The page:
How can such a promise be made? After all, isn’t it capitalism that has promised individual freedom ever since the French Revolution? The Manifesto skewers bourgeois pretensions, stating simply that in capitalist society, ``capital is independent and has individuality, while the living person is dependent and has no individuality’’. For the capitalist ``the labourer lives merely to increase capital, and is allowed to live only in so far as the interest of the ruling class requires it’’. [10]

Do such bold statements still apply today? Yes. Only in advanced capitalist countries, where a comfortable standard of living maintains a market allowing the realisation of profit, does bourgeois respect for human life and liberty apply. The bourgeoisie doesn’t care if the bulk of humanity lives or dies.

The Manifesto is a clarion call to revolution against bourgeois culture, which is, ``for the enormous majority, a mere training to act as a machine’’.[11] But what was the communists’ promise about the new society that they proposed?

Alienation, then and now

For a richer sense of Marx and Engels’ revolutionary ideals it is valuable to look at some of Marx’s earlier writings where he broke new philosophical ground by speaking of how human beings are formed by the manner in which we produce our means of subsistence.

What humans are, he wrote in The German Ideology, ``coincides with their production, both with what they produce and with how they produce. The nature of individuals thus depends on the material conditions determining their production.’’[12] As the mode of economic life has changed through history, so human nature has changed.

Thus the Communist Manifesto’s declaration for a new society formed as ``an association, in which the free development of each is the condition for the free development of all’’, is the promise of a new human nature replacing ``the old bourgeois society, with its classes and class antagonisms’’.[13]

In his Economic and Philosophical Manuscripts of 1844 Marx went into the ramifications of this at length. There he grappled with the concept of alienation, which enlightenment philosophers such as Rousseau, Goethe and Hegel had pointed to.

As capitalist economic relations had grown, so had the tendency for such things as the products of labour, money, social relations and even ideas to appear as something dominating, separate from human beings. Marx revolutionised the ponderings of the earlier philosophers by concentrating on the alienation of labour and its debilitating consequences on human beings.

With the domination of the modern factory system, which Marx called capitalist ``private property’’, humans had ceased relating to themselves and their world except through a veil of capitalist property relations. Thus the most contemptible things appear ``natural’’ and ``inevitable’’ to us.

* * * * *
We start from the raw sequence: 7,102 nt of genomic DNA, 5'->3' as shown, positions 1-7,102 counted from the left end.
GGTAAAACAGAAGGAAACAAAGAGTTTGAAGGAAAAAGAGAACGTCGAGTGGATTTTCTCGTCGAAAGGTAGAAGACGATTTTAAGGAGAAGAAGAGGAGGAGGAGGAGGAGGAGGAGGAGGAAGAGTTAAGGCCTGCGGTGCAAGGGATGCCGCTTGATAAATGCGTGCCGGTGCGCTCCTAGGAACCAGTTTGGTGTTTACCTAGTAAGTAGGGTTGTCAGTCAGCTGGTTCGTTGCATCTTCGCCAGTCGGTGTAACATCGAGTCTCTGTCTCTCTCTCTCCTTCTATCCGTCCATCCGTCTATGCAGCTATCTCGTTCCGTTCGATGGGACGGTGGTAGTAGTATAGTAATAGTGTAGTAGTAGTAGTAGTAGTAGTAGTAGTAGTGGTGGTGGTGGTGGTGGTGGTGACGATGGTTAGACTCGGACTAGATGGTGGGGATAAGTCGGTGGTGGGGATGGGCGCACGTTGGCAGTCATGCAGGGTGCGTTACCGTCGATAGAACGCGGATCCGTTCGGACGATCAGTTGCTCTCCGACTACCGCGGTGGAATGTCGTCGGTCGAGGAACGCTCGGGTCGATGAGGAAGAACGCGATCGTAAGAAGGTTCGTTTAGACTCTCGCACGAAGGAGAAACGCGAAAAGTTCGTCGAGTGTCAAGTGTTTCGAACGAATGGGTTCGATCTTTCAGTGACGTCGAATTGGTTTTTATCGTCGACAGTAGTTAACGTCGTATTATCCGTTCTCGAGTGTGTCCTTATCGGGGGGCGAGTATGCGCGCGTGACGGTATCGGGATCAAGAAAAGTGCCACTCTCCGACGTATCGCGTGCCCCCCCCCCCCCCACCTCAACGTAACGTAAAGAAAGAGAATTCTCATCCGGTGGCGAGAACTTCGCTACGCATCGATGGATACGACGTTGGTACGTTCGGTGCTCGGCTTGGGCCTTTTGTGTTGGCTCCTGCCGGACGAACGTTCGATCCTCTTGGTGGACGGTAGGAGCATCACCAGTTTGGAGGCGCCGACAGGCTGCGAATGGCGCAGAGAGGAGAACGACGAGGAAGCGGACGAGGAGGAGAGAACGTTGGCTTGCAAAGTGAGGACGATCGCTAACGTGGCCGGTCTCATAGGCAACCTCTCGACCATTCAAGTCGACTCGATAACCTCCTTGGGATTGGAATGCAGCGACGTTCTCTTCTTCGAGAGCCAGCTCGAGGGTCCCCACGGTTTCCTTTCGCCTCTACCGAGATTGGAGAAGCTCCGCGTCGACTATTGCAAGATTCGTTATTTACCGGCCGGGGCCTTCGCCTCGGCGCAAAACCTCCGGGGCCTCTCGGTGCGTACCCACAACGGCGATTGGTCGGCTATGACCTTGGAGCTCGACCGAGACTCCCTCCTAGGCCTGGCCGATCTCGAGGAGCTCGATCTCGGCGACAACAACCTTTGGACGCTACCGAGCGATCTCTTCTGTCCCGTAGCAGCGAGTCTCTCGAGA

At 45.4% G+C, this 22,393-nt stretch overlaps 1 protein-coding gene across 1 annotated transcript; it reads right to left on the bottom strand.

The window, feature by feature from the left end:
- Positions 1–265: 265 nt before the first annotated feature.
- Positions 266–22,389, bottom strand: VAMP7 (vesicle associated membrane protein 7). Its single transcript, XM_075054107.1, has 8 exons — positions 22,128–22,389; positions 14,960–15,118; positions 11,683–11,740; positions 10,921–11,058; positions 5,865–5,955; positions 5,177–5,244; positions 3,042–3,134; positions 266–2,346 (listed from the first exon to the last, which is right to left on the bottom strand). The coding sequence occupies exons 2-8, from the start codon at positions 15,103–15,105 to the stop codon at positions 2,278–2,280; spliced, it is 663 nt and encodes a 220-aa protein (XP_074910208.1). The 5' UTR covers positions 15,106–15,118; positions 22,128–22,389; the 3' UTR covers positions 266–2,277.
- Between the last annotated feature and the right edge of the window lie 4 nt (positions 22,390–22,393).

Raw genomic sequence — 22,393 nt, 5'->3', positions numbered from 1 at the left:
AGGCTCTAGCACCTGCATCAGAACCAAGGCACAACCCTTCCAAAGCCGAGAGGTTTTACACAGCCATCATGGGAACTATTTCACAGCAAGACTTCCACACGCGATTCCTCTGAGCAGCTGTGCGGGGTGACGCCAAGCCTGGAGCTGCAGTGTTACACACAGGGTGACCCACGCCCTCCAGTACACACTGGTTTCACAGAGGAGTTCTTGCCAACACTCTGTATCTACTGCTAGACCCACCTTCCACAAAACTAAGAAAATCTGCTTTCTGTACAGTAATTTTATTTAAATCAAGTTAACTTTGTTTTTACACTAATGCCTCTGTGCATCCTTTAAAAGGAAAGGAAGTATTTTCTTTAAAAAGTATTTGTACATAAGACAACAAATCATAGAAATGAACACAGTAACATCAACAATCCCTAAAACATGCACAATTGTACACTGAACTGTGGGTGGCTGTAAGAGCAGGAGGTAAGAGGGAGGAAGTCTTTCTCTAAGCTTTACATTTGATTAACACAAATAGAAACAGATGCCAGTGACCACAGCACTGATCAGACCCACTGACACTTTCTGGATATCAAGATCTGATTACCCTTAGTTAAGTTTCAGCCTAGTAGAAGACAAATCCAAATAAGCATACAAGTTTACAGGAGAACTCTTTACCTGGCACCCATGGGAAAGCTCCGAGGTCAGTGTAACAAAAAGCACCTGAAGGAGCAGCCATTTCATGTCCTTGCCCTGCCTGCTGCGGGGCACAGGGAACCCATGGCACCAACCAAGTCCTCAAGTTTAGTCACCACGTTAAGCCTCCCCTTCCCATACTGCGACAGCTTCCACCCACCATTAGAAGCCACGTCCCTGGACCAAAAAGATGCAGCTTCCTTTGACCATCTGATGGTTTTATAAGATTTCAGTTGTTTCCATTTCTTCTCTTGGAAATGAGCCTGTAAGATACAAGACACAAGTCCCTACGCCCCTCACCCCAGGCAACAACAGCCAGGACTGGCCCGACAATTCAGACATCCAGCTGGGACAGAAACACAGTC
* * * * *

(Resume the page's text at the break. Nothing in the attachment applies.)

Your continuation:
As Marx put it in 1844, with the rise of a capitalist’s wealth also ``contempt of man makes its appearance, partly as arrogance and as squandering of what can give sustenance to a hundred human lives, and partly as the infamous illusion that his own unbridled extravagance and ceaseless, unproductive consumption is the condition of the other’s labour and therefore of his subsistence’’.

But while the capitalists benefit from this monetarily they are also its victims. Using some of the concepts of classical German philosophy Marx said that ``[alienation] is manifested not only in the fact that my means of life belong to someone else, that which I desire is the inaccessible possession of another, but also in the fact that everything is itself something different from itself – that my activity is something else and that, finally (and this applies also to the capitalist), all is under (the sway) of inhuman power.”[14]

This distortion still colours our entire existence. As R.D. Laing wrote of contemporary capitalist society in 1967:

There is little conjunction of truth and social ``reality’’. Around us are pseudo-events, to which we adjust with a false consciousness adapted to see these events as true and real, and even as beautiful. In the society of men the truth resides now less in what things are than in what they are not…No one can begin to think, feel or act now except from the starting point of his or her own alienation.[15]

With the threat of nuclear war then hanging over the world, Laing, as a radical psychiatrist, was concerned about the costs of people adapting themselves to such a dysfunctional, capitalist society. ``The perfectly adapted bomber pilot may be a greater threat to species survival than the hospitalised schizophrenic deluded that the Bomb is inside him’’, he wrote.[16]

These words sound all the louder as our ruling classes steer humanity towards the precipice of a global warming catastrophe, all the while singing the praises of the market and flooding Western societies with cheap goods to distract people’s attention.


Opposed to this, Marx’s vision is totally liberationist: